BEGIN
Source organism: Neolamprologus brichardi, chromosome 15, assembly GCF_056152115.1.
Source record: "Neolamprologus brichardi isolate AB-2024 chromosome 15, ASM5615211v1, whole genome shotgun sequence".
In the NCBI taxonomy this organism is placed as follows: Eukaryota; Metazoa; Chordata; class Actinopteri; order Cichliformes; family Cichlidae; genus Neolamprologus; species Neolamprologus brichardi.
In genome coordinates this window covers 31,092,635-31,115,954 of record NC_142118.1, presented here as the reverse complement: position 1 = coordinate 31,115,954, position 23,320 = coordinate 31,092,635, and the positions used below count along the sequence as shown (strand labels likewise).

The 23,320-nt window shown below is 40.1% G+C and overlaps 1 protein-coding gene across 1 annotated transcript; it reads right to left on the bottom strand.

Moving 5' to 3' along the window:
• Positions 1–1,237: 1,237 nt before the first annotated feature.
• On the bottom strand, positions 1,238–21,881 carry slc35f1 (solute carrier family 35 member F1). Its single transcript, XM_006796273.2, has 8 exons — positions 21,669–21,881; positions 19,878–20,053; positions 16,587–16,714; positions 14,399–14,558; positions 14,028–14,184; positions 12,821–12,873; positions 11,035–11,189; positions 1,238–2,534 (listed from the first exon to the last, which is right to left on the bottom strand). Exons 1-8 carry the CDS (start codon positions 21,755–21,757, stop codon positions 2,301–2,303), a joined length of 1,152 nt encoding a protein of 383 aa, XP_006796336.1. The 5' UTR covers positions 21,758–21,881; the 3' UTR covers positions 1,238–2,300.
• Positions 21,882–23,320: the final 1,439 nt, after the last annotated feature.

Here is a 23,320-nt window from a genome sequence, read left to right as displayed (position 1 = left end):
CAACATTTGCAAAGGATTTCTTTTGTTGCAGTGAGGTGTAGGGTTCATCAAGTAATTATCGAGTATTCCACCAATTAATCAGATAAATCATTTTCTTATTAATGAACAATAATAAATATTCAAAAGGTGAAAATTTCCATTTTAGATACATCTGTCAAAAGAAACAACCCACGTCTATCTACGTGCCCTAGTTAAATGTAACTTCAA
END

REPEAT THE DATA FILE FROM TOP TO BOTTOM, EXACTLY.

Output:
Source organism: Neolamprologus brichardi, chromosome 15, assembly GCF_056152115.1.
Source record: "Neolamprologus brichardi isolate AB-2024 chromosome 15, ASM5615211v1, whole genome shotgun sequence".
In the NCBI taxonomy this organism is placed as follows: Eukaryota; Metazoa; Chordata; class Actinopteri; order Cichliformes; family Cichlidae; genus Neolamprologus; species Neolamprologus brichardi.
In genome coordinates this window covers 31,092,635-31,115,954 of record NC_142118.1, presented here as the reverse complement: position 1 = coordinate 31,115,954, position 23,320 = coordinate 31,092,635, and the positions used below count along the sequence as shown (strand labels likewise).

The 23,320-nt window shown below is 40.1% G+C and overlaps 1 protein-coding gene across 1 annotated transcript; it reads right to left on the bottom strand.

Moving 5' to 3' along the window:
• Positions 1–1,237: 1,237 nt before the first annotated feature.
• On the bottom strand, positions 1,238–21,881 carry slc35f1 (solute carrier family 35 member F1). Its single transcript, XM_006796273.2, has 8 exons — positions 21,669–21,881; positions 19,878–20,053; positions 16,587–16,714; positions 14,399–14,558; positions 14,028–14,184; positions 12,821–12,873; positions 11,035–11,189; positions 1,238–2,534 (listed from the first exon to the last, which is right to left on the bottom strand). Exons 1-8 carry the CDS (start codon positions 21,755–21,757, stop codon positions 2,301–2,303), a joined length of 1,152 nt encoding a protein of 383 aa, XP_006796336.1. The 5' UTR covers positions 21,758–21,881; the 3' UTR covers positions 1,238–2,300.
• Positions 21,882–23,320: the final 1,439 nt, after the last annotated feature.

Here is a 23,320-nt window from a genome sequence, read left to right as displayed (position 1 = left end):
CAACATTTGCAAAGGATTTCTTTTGTTGCAGTGAGGTGTAGGGTTCATCAAGTAATTATCGAGTATTCCACCAATTAATCAGATAAATCATTTTCTTATTAATGAACAATAATAAATATTCAAAAGGTGAAAATTTCCATTTTAGATACATCTGTCAAAAGAAACAACCCACGTCTATCTACGTGCCCTAGTTAAATGTAACTTCAA